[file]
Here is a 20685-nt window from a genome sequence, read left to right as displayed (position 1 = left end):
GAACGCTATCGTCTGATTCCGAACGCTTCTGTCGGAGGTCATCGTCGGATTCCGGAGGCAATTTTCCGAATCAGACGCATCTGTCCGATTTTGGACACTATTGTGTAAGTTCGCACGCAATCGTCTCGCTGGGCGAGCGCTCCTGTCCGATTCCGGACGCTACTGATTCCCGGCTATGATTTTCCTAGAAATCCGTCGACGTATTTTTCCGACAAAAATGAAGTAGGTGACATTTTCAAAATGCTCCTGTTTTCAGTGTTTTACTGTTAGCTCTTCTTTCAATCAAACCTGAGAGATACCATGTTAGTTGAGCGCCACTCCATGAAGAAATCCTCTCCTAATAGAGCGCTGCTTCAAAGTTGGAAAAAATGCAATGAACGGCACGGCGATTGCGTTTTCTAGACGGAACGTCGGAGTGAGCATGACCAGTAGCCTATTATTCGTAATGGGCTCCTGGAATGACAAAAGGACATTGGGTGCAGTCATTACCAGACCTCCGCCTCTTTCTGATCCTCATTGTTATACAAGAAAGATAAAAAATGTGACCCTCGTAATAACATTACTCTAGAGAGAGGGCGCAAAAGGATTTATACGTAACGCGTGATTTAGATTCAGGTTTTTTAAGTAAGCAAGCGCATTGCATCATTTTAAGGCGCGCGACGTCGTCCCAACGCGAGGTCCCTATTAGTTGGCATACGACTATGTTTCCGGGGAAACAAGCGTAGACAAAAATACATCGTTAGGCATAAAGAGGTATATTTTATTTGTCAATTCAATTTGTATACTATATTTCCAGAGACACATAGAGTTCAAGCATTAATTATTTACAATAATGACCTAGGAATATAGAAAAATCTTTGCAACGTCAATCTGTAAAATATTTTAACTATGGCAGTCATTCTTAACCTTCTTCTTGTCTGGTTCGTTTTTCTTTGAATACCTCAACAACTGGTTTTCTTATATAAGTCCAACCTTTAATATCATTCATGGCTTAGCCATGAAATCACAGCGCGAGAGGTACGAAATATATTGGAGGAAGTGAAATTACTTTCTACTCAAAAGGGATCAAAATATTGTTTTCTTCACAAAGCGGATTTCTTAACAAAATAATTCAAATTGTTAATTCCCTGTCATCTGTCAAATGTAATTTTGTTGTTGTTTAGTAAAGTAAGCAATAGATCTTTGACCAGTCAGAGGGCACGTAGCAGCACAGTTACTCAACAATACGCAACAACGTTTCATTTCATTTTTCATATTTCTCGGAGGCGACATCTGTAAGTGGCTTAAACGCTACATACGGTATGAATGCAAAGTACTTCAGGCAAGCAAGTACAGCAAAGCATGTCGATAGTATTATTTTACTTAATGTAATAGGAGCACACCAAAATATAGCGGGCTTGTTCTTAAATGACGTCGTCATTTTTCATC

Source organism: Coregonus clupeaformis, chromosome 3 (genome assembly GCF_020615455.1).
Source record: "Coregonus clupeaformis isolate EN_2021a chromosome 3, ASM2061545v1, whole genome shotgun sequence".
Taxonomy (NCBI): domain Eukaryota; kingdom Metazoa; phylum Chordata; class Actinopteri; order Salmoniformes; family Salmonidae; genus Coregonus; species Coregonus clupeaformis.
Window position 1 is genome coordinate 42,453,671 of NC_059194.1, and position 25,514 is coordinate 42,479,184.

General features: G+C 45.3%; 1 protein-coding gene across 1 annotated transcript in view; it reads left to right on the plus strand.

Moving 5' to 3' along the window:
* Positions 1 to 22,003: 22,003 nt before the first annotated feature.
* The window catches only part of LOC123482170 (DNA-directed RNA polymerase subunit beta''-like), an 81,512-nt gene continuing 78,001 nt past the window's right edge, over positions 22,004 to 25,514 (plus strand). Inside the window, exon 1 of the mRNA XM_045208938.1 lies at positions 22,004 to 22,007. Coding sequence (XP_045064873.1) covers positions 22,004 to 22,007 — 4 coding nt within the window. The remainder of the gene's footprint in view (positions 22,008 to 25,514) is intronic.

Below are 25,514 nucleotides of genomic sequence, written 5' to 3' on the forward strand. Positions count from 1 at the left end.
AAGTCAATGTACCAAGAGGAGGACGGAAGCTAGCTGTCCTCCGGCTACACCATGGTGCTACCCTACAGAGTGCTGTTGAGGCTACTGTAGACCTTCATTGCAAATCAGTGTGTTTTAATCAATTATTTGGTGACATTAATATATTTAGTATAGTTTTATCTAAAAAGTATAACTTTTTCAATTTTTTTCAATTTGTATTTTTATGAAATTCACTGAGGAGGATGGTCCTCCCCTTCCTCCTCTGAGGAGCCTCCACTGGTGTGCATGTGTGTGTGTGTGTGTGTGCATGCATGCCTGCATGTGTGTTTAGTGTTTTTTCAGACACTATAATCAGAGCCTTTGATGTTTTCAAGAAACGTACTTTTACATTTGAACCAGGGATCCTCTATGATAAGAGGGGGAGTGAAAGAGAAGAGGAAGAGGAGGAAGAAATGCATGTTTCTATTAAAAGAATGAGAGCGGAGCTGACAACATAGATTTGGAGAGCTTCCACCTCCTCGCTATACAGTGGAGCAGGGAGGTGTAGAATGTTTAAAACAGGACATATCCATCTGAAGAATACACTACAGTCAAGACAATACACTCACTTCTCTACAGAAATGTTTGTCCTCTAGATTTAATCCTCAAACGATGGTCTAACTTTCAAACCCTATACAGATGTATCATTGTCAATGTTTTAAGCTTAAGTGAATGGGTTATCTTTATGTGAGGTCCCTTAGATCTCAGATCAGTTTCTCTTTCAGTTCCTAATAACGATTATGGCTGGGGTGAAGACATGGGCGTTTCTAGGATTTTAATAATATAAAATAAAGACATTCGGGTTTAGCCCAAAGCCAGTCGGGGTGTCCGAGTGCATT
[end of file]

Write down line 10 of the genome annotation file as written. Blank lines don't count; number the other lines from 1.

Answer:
* The window catches only part of LOC123482170 (DNA-directed RNA polymerase subunit beta''-like), an 81,512-nt gene continuing 78,001 nt past the window's right edge, over positions 22,004 to 25,514 (plus strand). Inside the window, exon 1 of the mRNA XM_045208938.1 lies at positions 22,004 to 22,007. Coding sequence (XP_045064873.1) covers positions 22,004 to 22,007 — 4 coding nt within the window. The remainder of the gene's footprint in view (positions 22,008 to 25,514) is intronic.